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The “Omonia” Hotel in Agiasmata

The “Omonia” Hotel in Agiasmata

In the north part of the island, on a coast which the Greek philosopher Strabo describes as rugged and harborless, the small valley cascading to the coast has been blessed with a hot spring, dubbing the area “Agiasmata” (roughly translating as “holy springs”).

It’s the early 20th century, and the health benefits associated with hot springs have come to the fore once again. Predictably, Agiasmata becomes a sought-after destination for people –mostly residing in the town of Chios– interested in healing. The need to accommodate the patients initially leads to normal houses being converted into rudimentary hospitality areas. By erecting the “Omonia” hotel in 1938, though, Katsaros brothers manage to pull off a game-changer.

On the building’s façade, one can’t help but notice its simplicity, as dictated by the then architectural trends. Made of local rock, reinforced concrete and bricks accentuating the openings, the building consists of two L-shaped wings, while the entrance to it is through the point where the wings meet. The north wing incorporates two floors, while the eastern one just one, indicating a two-phase construction. As it was customary back then, the spa rooms are located on the ground floor of the north wing, while the first floor as well as the second wing host accommodation areas. Finally, a cornice on the roof of the north wing, identical to the existing terrace, points to a presumable floor addition, which however never materialized. The hotel eventually went out of business in 1994.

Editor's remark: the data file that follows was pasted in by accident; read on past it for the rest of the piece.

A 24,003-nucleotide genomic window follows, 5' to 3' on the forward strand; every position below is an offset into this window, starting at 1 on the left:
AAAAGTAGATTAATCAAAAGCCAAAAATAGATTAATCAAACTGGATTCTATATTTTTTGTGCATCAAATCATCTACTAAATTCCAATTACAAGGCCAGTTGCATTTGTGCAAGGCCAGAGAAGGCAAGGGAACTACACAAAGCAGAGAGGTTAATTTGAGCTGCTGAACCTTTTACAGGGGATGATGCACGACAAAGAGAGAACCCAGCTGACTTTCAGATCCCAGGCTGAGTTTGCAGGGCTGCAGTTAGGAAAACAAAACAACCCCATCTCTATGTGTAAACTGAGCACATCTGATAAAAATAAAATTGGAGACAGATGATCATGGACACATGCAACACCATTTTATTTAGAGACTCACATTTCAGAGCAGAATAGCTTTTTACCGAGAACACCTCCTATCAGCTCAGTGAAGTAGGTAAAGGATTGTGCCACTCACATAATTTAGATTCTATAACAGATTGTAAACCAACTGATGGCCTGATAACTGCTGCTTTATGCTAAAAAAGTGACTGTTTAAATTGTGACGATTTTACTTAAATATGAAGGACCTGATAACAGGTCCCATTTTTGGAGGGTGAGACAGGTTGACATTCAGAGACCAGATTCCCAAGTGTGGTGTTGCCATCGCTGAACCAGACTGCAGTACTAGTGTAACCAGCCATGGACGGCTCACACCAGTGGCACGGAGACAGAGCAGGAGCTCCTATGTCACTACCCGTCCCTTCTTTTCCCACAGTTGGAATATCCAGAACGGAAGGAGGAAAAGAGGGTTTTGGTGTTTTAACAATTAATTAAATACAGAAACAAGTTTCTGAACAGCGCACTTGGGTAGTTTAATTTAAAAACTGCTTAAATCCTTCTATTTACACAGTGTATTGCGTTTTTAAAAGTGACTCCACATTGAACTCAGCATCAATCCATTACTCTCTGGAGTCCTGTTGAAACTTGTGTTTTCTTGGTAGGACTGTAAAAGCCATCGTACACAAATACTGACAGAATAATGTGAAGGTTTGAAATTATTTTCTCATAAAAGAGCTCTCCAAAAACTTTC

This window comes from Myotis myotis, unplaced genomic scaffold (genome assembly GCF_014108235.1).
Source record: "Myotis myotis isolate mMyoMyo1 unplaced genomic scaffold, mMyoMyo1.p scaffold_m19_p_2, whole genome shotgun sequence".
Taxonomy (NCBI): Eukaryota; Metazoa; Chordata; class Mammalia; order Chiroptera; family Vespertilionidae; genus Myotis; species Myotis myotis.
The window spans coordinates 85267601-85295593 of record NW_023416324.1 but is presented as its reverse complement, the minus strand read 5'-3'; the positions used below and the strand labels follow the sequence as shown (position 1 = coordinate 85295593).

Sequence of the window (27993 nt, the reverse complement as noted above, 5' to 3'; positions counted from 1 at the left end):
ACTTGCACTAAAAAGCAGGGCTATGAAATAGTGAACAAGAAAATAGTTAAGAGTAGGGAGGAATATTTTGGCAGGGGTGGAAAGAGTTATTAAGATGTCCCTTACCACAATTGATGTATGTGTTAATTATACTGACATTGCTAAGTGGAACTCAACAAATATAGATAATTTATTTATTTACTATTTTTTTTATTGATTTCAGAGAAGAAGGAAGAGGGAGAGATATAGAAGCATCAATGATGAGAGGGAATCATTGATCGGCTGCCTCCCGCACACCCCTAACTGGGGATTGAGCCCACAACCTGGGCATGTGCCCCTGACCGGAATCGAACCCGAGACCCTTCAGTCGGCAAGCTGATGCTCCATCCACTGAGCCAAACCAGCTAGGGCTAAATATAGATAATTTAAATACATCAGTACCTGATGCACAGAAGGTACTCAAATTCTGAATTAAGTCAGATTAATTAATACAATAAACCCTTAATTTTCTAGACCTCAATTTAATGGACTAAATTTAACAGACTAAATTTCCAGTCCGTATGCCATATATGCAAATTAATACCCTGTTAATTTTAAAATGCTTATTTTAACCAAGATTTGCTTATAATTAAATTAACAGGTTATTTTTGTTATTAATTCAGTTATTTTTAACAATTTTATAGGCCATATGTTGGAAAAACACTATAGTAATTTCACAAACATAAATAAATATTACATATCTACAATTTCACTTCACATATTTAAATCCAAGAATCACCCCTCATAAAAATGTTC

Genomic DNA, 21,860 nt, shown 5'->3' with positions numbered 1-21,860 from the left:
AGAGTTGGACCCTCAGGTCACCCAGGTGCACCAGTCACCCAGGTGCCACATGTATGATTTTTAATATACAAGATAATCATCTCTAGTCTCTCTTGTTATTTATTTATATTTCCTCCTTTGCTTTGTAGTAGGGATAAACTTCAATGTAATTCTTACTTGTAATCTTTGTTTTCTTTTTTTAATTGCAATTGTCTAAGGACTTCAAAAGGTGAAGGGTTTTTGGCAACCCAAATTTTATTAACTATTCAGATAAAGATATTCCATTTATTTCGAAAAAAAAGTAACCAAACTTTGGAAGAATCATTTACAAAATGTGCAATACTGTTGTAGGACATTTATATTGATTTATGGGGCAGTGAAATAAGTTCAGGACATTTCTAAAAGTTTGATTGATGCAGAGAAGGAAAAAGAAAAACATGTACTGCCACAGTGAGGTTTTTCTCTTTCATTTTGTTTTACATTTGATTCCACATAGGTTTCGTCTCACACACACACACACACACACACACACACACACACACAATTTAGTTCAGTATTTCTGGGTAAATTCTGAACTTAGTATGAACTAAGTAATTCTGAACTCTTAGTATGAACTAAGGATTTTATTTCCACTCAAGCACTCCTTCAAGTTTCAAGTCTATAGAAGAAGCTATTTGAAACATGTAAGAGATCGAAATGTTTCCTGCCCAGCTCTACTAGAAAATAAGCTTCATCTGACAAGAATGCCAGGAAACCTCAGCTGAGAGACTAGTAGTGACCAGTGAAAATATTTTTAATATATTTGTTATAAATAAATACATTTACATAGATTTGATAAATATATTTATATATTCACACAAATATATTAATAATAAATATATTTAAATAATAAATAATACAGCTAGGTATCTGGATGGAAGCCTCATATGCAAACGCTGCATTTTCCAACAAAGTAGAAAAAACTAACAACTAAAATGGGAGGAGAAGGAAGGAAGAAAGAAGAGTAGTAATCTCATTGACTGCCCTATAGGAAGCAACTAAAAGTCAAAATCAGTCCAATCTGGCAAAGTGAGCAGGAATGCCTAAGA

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Note: In European terms, ground floor (being at ground level) generally refers to the floor which exits directly onto the street; by extension, first floor is the floor which one has to use a staircase to walk up to. Typically, the equivalent terms in American English are first floor and second floor.

   Agiasmata hot springs  

The hot springs source in Agiasmata is located at the west end of the beach, reaching a temperature of 57.5°C. Not far to the east, mineral water gushes from the “Lefkandria” spring.

Translated into English by Nikos Loutraris

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